Oakmoss is a key ingredient in the perfumer’s palette. Its complex fragrance has been used in many compositions, from the greatest classics to the most confidential juices. The multiple aromatic facets of this raw material are still intriguing, even though it has been in the regulatory sights for several years. Let’s discover together all the secrets of this so particular scent.
The origins of oakmoss
The meeting of an alga and a mushroom
What is commonly called oakmoss in perfumery is actually a lichen. This living plant material is the result of a cross between a fungus and an alga. This lichen, native to the Balkans and Macedonia, nests on the branches and the north face of the trunk of trees, well protected from the sun. It is thus revealed in forest, in an environment far from civilization and pollution. As its name indicates, oakmoss grows on oak trees… But not only! It can also be found on other species such as willows, ashes, firs, and even some fruit trees. The precious lichen is collected by hand during the winter and spring, to be used in the cosmetics and perfume industry.
A thousand-year-old ingredient
The first uses of oakmoss date back to ancient Egypt. Indeed, lichen was already harvested to be used for embalming and stuffing mummies. Beyond its incredible preservative qualities, legends say that it allowed the deceased to attain eternity faster. A few hundred years later, during the Renaissance, oakmoss was used in beauty rituals, or at least in camouflage! The powdered moss perfumed wigs and hair that was rarely washed. It also serves as a formidable mothball. If its fragrance hide unsightly odors, its therapeutic virtues are also widely appreciated. In decoction, in cataplasm or in infusion, the oakmoss cures stomach aches, respiratory diseases and even disinfects wounds. No less!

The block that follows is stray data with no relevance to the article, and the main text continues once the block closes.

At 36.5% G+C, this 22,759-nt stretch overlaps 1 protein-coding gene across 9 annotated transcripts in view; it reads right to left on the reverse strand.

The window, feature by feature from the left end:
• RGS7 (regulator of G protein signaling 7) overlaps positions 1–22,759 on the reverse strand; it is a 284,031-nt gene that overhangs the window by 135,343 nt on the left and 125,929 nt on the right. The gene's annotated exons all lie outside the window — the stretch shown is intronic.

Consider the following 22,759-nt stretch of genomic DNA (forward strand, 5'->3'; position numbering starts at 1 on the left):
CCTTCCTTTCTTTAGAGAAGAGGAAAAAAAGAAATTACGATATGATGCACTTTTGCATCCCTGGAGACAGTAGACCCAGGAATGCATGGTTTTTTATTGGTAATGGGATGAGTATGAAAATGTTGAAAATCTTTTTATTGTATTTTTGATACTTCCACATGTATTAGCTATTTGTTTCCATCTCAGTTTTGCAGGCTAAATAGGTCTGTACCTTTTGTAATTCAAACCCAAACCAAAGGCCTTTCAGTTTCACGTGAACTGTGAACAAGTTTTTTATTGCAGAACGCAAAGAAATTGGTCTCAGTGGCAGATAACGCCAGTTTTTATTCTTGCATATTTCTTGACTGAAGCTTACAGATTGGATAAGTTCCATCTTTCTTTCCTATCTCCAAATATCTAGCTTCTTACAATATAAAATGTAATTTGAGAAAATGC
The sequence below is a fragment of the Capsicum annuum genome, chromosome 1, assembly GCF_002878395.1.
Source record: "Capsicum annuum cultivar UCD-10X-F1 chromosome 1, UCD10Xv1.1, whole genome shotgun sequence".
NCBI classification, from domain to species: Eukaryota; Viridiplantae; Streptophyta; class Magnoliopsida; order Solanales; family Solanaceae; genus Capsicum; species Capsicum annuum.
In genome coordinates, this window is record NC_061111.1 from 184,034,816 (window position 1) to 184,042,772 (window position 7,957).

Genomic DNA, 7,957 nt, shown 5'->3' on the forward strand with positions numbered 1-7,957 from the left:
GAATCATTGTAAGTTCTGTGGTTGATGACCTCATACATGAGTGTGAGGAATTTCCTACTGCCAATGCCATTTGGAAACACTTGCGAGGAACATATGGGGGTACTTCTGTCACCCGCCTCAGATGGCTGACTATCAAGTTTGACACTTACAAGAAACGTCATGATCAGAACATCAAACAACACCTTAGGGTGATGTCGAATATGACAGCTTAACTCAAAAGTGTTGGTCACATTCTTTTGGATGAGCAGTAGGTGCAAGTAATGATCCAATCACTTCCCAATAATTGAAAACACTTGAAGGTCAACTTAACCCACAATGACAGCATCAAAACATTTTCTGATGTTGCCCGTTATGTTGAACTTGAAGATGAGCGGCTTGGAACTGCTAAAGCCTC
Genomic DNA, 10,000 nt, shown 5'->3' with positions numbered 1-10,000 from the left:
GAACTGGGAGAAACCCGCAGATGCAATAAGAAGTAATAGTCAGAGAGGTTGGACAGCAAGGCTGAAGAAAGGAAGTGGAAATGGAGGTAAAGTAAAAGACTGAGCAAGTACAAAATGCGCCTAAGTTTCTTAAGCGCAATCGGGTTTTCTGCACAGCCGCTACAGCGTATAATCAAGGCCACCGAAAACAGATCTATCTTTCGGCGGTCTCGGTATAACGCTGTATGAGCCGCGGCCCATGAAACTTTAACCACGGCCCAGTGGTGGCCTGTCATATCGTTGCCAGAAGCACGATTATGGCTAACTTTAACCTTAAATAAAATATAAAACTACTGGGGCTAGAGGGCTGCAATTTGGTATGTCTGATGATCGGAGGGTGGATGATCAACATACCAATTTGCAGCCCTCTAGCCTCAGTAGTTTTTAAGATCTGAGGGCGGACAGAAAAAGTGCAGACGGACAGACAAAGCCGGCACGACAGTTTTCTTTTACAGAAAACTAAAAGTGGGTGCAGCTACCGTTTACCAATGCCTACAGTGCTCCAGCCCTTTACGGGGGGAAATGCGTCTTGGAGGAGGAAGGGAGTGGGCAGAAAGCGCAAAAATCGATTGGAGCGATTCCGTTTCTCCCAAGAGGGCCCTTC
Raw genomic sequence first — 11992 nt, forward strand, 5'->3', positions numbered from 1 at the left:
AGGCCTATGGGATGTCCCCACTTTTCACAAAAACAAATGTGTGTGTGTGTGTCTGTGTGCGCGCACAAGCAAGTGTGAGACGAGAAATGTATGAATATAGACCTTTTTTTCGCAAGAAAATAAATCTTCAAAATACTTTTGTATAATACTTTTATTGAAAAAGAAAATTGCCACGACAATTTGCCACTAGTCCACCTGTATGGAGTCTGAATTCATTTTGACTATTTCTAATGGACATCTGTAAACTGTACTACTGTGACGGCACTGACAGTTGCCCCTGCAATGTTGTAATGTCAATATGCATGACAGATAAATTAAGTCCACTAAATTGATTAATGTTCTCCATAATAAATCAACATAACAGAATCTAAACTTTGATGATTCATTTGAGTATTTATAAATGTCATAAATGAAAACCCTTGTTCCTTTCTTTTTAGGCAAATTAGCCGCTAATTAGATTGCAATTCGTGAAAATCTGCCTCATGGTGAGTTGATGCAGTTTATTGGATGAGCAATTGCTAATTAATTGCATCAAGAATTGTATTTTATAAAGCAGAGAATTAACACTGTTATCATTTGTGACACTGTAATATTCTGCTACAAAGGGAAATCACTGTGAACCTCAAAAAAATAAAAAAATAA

Oakmoss & perfumery: a story of love and turbulence
The entry of the oakmoss in perfumery goes back to the end of the 19th century, when the chemistry of synthesis is democratized and that the processes of extraction are perfected. Perfumers thus manages to manufacture the absolute of oakmoss, a very powerful matter obtained by the extraction with volatile solvents of the lichen. This technique makes it possible to deliver a concrete, a kind of thick and very scented paste, which will be then washed with alcohol to reach the state of absolute. It is necessary to collect at least 100 kilos of lichen to manufacture 1 kilo of absolute! Used for its super fixing powers, oak moss also interests noses for its rich and deep nuances.
We find it since 1850 in Eau de Chypre, a creation of the house Guerlain. But it is the perfumer of genius François Coty, who will build oakmoss reputation with Chypre, one of the first “mainstream” perfumes, released in 1917. He will give life to this chypre accords soon emblematic, which is a combination of bergamot, rose, jasmine, oakmoss, patchouli and ciste-labdanum. In its trail, this fragrance will pave the way for new creations that will feature oakmoss, creating a new olfactory family in its own right.